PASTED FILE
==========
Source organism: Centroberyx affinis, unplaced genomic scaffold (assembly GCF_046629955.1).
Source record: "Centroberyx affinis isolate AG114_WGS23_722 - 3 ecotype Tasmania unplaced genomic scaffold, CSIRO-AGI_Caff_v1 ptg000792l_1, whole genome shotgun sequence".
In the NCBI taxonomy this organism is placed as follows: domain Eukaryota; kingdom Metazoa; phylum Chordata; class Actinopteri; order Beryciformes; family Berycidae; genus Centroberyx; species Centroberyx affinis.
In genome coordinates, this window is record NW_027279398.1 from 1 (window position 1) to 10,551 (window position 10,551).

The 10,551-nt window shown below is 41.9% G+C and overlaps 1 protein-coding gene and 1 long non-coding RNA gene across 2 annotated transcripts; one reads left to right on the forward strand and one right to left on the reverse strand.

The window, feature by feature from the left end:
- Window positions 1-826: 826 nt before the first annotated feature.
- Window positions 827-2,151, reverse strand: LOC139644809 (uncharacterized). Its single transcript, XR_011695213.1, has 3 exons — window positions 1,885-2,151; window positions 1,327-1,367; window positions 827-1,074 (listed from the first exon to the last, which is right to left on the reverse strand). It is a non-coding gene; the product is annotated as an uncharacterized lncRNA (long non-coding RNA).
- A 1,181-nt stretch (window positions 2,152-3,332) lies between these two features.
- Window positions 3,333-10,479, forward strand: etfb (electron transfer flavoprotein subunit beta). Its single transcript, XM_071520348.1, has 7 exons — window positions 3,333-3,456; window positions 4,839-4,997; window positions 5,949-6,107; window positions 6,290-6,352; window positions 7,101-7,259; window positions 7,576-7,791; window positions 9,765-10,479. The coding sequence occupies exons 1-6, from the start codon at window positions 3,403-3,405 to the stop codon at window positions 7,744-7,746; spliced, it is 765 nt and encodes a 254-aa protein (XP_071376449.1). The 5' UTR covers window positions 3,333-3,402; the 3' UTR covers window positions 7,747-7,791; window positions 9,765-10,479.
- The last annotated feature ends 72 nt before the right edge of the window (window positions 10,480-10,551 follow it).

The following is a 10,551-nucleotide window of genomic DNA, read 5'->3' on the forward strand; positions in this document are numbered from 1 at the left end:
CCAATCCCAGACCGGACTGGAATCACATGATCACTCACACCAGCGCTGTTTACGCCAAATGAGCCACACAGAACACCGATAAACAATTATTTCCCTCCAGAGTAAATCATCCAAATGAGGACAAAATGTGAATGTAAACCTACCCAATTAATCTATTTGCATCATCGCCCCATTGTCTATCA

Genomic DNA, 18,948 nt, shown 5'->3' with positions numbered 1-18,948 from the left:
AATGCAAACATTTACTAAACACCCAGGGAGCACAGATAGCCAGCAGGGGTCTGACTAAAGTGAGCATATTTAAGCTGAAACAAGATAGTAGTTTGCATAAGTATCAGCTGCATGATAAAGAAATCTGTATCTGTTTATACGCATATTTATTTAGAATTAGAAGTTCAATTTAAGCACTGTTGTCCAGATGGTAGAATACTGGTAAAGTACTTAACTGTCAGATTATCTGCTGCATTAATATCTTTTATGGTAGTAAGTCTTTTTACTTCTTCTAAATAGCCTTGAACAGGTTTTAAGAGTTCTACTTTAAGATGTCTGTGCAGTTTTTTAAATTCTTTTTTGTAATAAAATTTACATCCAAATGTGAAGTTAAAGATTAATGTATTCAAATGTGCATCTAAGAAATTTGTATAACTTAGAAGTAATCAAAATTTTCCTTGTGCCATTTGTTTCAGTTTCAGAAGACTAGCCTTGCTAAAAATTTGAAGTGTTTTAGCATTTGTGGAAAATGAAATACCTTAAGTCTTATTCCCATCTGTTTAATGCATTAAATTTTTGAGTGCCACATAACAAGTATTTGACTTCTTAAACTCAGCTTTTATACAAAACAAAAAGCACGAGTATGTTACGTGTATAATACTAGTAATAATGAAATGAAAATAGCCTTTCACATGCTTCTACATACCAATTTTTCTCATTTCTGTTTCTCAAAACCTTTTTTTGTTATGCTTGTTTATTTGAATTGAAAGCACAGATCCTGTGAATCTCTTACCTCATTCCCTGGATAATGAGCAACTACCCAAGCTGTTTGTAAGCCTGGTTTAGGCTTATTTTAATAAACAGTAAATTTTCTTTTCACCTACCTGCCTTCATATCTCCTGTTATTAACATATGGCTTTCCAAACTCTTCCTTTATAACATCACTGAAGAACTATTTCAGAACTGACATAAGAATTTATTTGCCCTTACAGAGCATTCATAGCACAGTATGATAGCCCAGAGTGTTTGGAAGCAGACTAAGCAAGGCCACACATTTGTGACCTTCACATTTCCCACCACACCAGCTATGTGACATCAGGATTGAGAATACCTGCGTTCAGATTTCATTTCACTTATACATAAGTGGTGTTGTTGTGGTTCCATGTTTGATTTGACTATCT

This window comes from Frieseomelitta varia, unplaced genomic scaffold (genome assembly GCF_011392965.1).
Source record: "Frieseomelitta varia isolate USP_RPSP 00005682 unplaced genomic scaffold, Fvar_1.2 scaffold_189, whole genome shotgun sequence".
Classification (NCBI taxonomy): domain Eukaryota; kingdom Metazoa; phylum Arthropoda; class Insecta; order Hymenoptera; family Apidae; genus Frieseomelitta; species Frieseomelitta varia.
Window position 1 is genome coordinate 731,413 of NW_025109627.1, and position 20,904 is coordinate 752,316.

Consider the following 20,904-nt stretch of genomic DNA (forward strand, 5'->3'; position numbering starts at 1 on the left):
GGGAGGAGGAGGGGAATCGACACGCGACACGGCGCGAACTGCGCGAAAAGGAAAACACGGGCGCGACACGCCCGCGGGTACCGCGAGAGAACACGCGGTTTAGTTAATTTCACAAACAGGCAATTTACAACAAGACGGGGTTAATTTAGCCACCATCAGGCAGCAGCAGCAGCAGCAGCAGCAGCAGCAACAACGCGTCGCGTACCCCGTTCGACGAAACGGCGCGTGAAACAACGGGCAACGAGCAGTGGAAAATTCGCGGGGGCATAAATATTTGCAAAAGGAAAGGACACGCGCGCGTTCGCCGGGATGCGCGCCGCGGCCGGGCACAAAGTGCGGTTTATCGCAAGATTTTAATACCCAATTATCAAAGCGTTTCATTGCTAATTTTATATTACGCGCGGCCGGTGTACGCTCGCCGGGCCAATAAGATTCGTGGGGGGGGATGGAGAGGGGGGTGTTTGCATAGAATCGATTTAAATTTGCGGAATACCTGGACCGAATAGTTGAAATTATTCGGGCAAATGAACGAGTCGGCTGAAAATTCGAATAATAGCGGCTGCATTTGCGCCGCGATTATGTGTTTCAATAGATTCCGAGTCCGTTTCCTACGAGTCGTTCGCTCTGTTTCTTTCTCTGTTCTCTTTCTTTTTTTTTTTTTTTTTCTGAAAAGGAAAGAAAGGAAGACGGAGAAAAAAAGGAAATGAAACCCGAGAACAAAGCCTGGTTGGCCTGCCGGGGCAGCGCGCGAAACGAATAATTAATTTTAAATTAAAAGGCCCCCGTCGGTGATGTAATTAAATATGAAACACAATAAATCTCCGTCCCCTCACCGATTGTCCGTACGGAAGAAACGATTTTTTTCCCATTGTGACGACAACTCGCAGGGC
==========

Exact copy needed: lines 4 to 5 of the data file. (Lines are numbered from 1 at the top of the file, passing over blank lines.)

In genome coordinates, this window is record NW_027279398.1 from 1 (window position 1) to 10,551 (window position 10,551).

The 10,551-nt window shown below is 41.9% G+C and overlaps 1 protein-coding gene and 1 long non-coding RNA gene across 2 annotated transcripts; one reads left to right on the forward strand and one right to left on the reverse strand.